by Gage T. Smith, the Picon Guy
I enjoy the back country in our great state of Nevada and I get out into it more than most.
I lead a small, loose-knit group of folks who like to tour the back country as much as I do. We make trips together once or twice a month, sometimes for just a long weekend and sometimes longer. I also do an occasional day trip but everything that I can do in a day, I’ve seen several times already.
With the end of October comes the final trip of the year and when I put it out for the group to decide they thought Dixie Valley would be a fun place at the end of October; weather permitting . . . and permit it did; we had beautiful weather.
I was relieved that they chose Dixie as there is a rather large gravel pit at the end of the pavement that very easily held the 15 RVs that made this trip. Fifteen is huge. Most of the time, I might have two or three others interested, but this one held some major interest.
There are three major rides that can be done from this gravel pit. One is called Bobcat, another is called Steamshovel and the third is Bernice. Because of our large numbers, I was able to corral a few others into being leaders and split the group in two. This was the first time I was able to give up a leadership role and just be “Joe Rider”. I loved it.
Because Dixie Valley is not new on our ride repertoire, I decided the make the whole weekend totally different and to do that, I made up games and contests for all of these adults to partake in. There was no beer drinking contest or ‘best martini’ (that might be next year!). Instead, each group, each day went out with a different challenge. Each group member had to throw in a $5 buy in, winner take all.
Scrabble was a fun one that went for both groups on different days. The group leader had a bag full of the lettered tiles and they were handed out at various stops along the day. By the time they were back in camp, each person (or couple) had 12 tiles. They each drew a 13th tile to determine order. I had already put two words on the scrabble board already so they had something to work from. They could make as many words as they could with their 13 tiles.
No drawing from the bag. When you were out of tiles or could not make a word, you were out. Standard scoring applied.
My thoughts were that it would take maybe 20 minutes. Oh no, hell no. It took over an hour and it was a lot of fun and laughter.
The other group had trivia and received throughout the day 20 trivia questions from Nevada history, cocktail ingredients, full moon names, counties and county seats.
On the third day, we all did the same ride but in different directions, meeting for lunch in the middle.
This ride was a Poker run with, of course, a $5 buy in. Each group played its own game. Again lots of laughter and fun. One group decided to make jokers wild and the winning hand was four- tens . . . three of them being tens.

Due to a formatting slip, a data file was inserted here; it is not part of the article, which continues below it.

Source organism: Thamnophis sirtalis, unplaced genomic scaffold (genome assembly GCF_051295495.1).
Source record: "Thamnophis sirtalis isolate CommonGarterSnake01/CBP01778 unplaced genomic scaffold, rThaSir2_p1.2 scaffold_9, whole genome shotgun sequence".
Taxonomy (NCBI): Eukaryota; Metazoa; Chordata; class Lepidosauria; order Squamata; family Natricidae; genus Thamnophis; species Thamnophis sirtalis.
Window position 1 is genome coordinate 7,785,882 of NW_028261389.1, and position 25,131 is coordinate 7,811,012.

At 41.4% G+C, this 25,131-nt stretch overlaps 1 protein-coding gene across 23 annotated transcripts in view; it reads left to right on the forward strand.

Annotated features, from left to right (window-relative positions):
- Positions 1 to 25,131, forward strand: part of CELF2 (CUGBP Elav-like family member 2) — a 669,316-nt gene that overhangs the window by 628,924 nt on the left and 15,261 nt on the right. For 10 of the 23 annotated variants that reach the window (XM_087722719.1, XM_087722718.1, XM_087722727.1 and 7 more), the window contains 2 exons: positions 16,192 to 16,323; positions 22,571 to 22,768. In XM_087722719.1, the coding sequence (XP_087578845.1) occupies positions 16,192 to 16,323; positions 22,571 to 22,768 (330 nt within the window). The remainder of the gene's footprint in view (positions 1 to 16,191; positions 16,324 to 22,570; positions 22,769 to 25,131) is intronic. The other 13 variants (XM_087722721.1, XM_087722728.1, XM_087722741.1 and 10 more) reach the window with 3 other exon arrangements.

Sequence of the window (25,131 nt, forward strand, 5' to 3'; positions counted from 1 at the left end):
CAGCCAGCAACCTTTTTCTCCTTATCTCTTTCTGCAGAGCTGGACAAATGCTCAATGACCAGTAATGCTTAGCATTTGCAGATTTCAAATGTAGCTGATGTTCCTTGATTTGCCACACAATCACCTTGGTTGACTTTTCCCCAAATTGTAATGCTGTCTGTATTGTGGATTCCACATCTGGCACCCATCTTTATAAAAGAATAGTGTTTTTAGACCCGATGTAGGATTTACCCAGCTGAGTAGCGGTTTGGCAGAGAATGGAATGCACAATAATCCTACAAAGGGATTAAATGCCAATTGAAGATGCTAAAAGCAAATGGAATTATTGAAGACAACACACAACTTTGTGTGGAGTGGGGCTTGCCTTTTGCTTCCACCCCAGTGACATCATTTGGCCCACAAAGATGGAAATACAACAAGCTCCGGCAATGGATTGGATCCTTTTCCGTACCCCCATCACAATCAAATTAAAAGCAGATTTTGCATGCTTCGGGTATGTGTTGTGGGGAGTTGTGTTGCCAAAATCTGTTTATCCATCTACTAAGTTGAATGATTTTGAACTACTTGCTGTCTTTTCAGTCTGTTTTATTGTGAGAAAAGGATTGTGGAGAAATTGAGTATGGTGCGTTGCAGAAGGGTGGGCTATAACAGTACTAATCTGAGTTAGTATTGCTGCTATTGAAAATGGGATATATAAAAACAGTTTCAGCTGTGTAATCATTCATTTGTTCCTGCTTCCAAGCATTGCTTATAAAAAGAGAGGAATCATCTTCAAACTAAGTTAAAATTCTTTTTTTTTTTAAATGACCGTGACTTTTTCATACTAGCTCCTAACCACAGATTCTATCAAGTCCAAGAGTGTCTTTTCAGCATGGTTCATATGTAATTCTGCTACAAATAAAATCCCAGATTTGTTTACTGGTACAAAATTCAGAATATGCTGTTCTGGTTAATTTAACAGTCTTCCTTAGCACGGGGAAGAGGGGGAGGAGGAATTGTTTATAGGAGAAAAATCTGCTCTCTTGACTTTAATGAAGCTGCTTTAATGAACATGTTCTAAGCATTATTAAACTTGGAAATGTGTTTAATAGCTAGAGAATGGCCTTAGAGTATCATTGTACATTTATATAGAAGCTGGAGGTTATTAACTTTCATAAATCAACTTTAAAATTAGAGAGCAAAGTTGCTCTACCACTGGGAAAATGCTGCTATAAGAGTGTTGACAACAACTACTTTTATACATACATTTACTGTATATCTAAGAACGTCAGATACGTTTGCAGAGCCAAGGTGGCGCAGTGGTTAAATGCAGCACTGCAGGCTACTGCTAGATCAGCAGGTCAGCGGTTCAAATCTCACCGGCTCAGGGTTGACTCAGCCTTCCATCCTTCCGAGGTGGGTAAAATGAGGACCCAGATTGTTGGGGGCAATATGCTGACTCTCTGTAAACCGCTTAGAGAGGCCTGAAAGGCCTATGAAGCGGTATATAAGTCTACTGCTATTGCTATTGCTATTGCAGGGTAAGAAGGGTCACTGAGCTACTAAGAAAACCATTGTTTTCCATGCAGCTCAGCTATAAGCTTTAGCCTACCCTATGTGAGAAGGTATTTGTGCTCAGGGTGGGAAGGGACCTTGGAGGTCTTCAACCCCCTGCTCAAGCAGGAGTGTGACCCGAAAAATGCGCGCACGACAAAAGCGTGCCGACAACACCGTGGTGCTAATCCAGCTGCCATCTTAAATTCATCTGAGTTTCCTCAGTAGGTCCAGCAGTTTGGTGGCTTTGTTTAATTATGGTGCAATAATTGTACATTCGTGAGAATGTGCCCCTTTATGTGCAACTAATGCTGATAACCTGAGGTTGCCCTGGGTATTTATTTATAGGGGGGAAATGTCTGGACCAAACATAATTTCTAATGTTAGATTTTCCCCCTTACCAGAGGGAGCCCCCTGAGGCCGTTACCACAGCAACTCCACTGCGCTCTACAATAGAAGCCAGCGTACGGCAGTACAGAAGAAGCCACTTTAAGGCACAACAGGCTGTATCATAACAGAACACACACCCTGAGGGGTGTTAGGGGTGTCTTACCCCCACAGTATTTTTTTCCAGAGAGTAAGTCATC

The games were not all mobile . . . sort of . . . A few days before the trip, I was thinking of what else could be done that would be fun. A Treasure Hunt was in order. I had a can of bright gold spray paint and bought a can of bright silver. Taking rocks out of my yard, I spray painted ten of them gold and the other ten silver. There is a defined area called The Settlement in Dixie Valley which is what is left of the small farming community there before the Navy bought them out in the late ’70s. I was out in Dixie two days before everybody else came so I was able to hide (in plain sight) the 20 painted rocks.
There was a prize for each rock. I was able to secure from the bank, a roll of gold Sacajawea dollars and a roll of Susan B Anthony silver dollars. Those were the prizes.
When it was my group’s turn to find gold or silver, I just took my fishing pole and fished some of the ponds that dot the area. I got a big charge watching all these grown adults tearing around the settlement looking for gold or silver rocks.
By the way, there are still two gold rocks out there.
Eventually there was one last contest. I had purchased a dozen small pumpkins from the grocery store. Most camps got one (for $5). There was the pot for the best pumpkin. They went out Thursday night and were due right before dinner on Saturday. I was amazed at the creativity that showed up with these pumpkins.
I call this a perfect 4-day weekend. The weather was perfect, the participants were perfect, and the games were perfect.
But I can tell you that as the honcho of this group, when I got home Sunday afternoon, a long hot shower was first, second was a nap in the recliner and third was a quick but tasty dinner.
Finally, just a hair after 8 o’clock I gave up the fight and went to bed.